Certainly, international Surrealism is finding new audiences. While I am generally reticent to glibly attribute “troubled times” to an increased interest in enchantment, I might concede that the general turmoil of the world in the past five years has created fertile soil for the reception of a movement promoting liberation, collaboration, the irrational and the power of dreams. Colquhoun’s emergence is certainly part of this wider celebration, yet even within Surrealism, Colquhoun’s works seem to stand apart. Many of her Surrealist pieces, especially her automatisms, are not immediately approachable. They are deeply informed by occult principles, and do not feature the strange and delightful dream imagery of many of the other women Surrealists currently dominating the artistic landscape. Colquhoun’s work invites you in differently, there is often no immediate narrative, nothing to tether the viewer to an interpretation. And her admirers are often as drawn to her process as they are to the product, with people finding deep resonance in her connections with the numinous and how other dimensions informed her artistic practice.
Ithell Colquhoun- Gouffres Amers (1939)
Additionally, there is, as the work of RAW demonstrates, a necessary and urgent interest in rediscovering the contributions and lives of women artists who have been consistently neglected, sidelined, misunderstood and unappreciated. The wider project is greater than amplifying forgotten voices and talents, for we must also undo the linear narratives of (often White) male genius that dominate all history, not only that of art. As we know, when we tell the stories of women, the entire framework of our understanding changes. The recent reconsiderations of the history of abstraction stemming from our awareness of the work of Hilma af Klint, Georgiana Houghton and other spiritually inspired artists are but one example and the rewriting of art history will be an ongoing process. Women’s engagement with magic and esotericism also forces a reassessment of that male dominated history as well, and people are hungry for those stories.
Ithell Colquhoun – The Sunset Birth (1942)
Crucially, we are currently seeing a reframing of magic and the occult in Western art and culture more broadly, and that trend clearly impacts the context for Colquhoun’s warmer reception. For most of the twentieth century, the role of the occult in art and literature was marginalized, and often ridiculed, set against a largely false narrative about the dominance of rationalism and disenchantment that was believed to have fully engulfed a naïvely monolithically conceived “West”. Yet thinkers of the past decade are starting to accept the ubiquity of esotericism and occult belief and practice, sitting aside both conventional religiosity and also even secularity and various registers of atheism. Just as in the rest of the world, we are coming to accept that people’s spiritual expressions are complex, inconsistent and dynamic, and that magic is always in the background and sometimes right in front of us. This is opening the way for more interesting and nuanced revelations about the multifaced ways in which the occult and ideas about magic have impacted every facet of Western life, from art, literature, architecture, politics and even economics.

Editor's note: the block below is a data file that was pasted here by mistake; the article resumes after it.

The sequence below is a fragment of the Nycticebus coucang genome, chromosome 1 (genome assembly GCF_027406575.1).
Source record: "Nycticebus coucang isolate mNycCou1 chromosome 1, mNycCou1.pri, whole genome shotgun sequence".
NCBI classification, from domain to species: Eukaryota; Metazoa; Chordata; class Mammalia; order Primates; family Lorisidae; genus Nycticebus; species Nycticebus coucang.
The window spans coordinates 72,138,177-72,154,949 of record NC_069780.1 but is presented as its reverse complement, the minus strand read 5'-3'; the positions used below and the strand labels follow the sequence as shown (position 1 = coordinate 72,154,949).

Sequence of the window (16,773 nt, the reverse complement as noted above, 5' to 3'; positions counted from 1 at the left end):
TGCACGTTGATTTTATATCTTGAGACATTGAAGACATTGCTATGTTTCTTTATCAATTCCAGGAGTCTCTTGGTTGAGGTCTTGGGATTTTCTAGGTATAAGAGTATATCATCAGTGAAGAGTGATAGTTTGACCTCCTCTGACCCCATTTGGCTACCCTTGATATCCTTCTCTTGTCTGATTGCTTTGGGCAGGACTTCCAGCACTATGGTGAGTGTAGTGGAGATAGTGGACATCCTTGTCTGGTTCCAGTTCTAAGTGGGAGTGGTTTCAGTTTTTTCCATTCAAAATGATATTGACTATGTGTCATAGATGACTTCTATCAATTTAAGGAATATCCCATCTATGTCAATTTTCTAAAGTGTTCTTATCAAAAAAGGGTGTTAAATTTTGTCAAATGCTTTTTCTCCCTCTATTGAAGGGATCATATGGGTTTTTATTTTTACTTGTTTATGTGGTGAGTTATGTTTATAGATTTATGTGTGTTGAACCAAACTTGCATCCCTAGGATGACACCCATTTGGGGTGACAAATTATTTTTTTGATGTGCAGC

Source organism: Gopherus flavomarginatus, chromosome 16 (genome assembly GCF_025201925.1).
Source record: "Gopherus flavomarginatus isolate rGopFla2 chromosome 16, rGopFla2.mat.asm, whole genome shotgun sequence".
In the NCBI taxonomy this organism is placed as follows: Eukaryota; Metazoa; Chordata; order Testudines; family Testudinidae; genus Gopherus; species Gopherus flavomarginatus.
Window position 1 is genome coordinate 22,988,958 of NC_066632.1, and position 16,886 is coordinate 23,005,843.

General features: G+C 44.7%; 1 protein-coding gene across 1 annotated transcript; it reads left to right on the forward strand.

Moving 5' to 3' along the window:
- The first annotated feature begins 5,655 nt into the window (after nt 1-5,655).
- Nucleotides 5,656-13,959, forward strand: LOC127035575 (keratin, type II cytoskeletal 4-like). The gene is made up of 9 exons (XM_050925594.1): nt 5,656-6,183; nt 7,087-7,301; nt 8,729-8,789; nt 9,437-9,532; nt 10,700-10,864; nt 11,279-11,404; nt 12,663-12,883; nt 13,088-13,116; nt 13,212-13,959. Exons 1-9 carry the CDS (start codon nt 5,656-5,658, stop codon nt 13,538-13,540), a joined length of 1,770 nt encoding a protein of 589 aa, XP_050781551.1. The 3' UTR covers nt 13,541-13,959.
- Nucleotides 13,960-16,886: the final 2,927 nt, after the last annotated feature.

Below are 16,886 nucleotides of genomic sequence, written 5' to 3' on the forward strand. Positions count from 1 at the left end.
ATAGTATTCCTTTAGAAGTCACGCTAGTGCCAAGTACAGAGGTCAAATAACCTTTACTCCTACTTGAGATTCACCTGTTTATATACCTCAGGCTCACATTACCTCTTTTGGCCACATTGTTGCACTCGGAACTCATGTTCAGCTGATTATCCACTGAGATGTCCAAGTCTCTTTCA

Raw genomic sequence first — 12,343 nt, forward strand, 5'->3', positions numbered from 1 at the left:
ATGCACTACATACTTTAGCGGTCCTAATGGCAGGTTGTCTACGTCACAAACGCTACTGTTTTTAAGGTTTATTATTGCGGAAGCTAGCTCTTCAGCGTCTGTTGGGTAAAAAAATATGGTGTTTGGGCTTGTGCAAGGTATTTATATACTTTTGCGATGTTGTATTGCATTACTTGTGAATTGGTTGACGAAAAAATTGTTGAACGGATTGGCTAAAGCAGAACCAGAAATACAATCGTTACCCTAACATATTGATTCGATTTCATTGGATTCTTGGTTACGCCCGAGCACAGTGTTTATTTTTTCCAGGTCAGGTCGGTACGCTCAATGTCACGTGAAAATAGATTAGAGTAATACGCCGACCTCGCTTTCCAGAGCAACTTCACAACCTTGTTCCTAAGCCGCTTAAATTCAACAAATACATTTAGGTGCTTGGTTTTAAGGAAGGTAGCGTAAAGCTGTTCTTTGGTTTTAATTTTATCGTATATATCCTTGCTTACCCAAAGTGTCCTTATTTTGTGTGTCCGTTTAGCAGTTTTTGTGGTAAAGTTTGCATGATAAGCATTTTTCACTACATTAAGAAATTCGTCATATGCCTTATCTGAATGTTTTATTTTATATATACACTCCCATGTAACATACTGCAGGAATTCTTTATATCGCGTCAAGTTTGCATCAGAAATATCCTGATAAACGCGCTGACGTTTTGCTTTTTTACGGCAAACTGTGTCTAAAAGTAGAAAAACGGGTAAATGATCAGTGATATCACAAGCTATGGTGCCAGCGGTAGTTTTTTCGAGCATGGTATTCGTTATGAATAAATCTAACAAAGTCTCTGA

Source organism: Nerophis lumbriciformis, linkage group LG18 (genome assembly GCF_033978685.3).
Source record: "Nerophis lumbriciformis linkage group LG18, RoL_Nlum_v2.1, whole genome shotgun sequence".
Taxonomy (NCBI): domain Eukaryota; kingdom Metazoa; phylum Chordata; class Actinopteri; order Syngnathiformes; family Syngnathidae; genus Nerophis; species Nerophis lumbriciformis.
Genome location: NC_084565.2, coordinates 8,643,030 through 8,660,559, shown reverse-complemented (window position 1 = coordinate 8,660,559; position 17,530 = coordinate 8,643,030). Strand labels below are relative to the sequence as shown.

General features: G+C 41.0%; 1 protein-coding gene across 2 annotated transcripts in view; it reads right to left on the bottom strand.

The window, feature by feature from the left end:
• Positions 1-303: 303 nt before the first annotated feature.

Ithell Colquhoun – The Sunken Cathedral (1952)
Ithell Colquhoun sits at the crossroads of these trends. A deeply magical woman, a thinker and irrepressible artist whose every moment was dedicated to understanding and expressing the hidden fabric of the universe. I believe she is just one of the women the world has been waiting to hear about, to know they existed instead of just hoping or wishing they did. It is just so beautiful to me, in this moment, that Colquhoun no longer has to censor herself, to convince anyone of her relevance or her greatness. I am certain that her spirit is being well fed and she is loving it.
Ithell Colquhoun – Head (Self-Portrait), (1931)
Text by Amy Hale (Anthropologist, Folklorist and Biographer of Colquhoun)